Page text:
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Showing posts from June, 2015

Recoding Advertising

Today, it is hard to miss an article on how advertising is not in tune with the times—that we still think of TV first in a digital world. While there is a lot of grief on the state of the business, advertising is a beautiful profession that is changing for the better. In today’s connected economy, every industry is being pushed to reinvent or else. Advertising is not the exception. So if we need to rewrite the ad code, what would be the new model? I believe the problem lies in the fact that we “the adland,” with a few exceptions, keep copying ourselves. We continue to produce better clones rather than pivot in new directions. Perhaps we just want to have our cake and eat it. We don’t want to cannibalize our products.  To innovate, we need to look outside the industry: The tech startups, the film or music producers… and follow some of their principles: They focus on creating products or services, not ad units. Done is better than perfection. And they collaborative even with their comp…

It's the Music, Stupid.

On July 8th, Apple unveils Apple Music, its subscription music service. For only $9.99 a month, you can access all the music you want in iTunes. Think about a Netflix for music. With this move, Apple is aiming at the 135 million streaming music listeners in the U.S., which is mostly owned by Spotify and Pandora. Apple’s CEO Tim Cook positioned the service as having a “frightening advantage.” I will call it a Spotify killer. Spotify is the biggest on-demand streaming music service in the world and Apple most significant threat in the music space. Spotify has 75 million active users, 20 million of whom are paid subscribersThe Spotify business model relies on attracting users to a free service that offers a selection of music but with limited functionality, with the aim of converting those users to paying subscribers. To defend its hegemony in the music industry, Apple is betting on "simplicity." If you have an iPhone, you are going to be one click away for accessing 20 milli…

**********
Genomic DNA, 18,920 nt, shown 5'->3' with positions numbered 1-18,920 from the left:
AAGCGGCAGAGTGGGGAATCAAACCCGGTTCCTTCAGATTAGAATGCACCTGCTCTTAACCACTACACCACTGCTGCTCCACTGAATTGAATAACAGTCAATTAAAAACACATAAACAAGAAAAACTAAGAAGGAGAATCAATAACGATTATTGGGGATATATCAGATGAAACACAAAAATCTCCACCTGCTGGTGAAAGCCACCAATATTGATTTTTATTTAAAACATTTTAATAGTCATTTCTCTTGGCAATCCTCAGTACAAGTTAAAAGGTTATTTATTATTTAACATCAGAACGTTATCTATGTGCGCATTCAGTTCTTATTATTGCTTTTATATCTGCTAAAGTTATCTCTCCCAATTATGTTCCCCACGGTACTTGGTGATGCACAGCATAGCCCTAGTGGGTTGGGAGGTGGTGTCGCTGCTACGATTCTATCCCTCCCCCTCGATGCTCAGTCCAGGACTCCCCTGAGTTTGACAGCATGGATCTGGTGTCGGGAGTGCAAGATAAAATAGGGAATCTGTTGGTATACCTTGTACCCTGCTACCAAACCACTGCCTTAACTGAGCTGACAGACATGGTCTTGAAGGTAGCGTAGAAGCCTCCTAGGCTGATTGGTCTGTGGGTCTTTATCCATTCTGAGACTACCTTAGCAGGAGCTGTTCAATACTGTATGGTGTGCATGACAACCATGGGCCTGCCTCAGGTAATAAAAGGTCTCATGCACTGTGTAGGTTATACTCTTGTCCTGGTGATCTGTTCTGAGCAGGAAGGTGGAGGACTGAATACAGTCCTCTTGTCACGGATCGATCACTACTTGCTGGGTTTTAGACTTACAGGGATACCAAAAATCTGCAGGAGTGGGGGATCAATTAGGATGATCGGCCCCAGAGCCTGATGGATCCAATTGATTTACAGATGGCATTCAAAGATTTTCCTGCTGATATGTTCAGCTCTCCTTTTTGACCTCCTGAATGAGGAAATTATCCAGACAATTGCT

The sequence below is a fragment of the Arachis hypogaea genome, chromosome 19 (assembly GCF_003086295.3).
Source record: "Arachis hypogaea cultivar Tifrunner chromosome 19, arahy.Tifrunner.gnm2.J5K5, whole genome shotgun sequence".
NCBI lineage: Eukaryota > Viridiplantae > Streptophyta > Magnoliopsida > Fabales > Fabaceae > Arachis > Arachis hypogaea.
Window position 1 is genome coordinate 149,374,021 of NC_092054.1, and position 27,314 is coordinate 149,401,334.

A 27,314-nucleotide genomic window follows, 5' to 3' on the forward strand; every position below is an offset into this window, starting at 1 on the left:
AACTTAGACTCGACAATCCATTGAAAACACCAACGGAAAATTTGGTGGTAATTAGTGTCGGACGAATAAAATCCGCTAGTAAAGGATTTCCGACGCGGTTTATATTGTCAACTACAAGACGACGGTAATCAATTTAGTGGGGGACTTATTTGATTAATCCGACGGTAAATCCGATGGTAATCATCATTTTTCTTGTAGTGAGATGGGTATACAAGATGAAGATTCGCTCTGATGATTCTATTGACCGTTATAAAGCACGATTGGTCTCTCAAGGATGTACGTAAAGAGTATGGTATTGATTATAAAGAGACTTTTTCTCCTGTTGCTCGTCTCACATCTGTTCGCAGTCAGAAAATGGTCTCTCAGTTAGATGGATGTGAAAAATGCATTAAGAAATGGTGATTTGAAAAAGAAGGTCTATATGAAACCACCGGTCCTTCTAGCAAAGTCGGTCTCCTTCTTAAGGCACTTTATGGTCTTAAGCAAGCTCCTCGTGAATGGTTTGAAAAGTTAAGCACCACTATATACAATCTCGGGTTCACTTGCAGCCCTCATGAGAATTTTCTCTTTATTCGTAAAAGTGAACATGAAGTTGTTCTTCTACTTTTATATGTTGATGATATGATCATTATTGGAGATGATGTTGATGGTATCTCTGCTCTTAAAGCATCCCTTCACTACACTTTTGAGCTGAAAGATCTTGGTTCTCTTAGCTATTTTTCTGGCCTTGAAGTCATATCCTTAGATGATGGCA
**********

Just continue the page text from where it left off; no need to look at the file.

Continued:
In marketing, simple is the new black

Today, we have more choices than ever. However, people still only have 24 hours in a day. In times of abundance, simplicity is the scarce resource.  People are looking for brands that make their lives simple, painless without complexity.
Simple does not mean dumbing things down. On the contrary, it takes hard work and discipline to be simple. To quote Mark Twain “I didn’t have time to write a short letter, so I wrote a long one instead.”  Simplicity forces us to define boundaries and set priorities to get things done faster, cheaper and better. 
In marketing, simplicity comes in two flavors: storytelling, what you say, and storydoing, what you do.
Storytelling simplicity is about distilling highly complex business concepts into simple consumer propositions.  In his book Brand Simple, Allen P. Adamson makes a strong case for why Google, Apple, and Intel are three of the most valuable brands in the world. Google’s breakthrough insight was to make everything about its brand and user experie…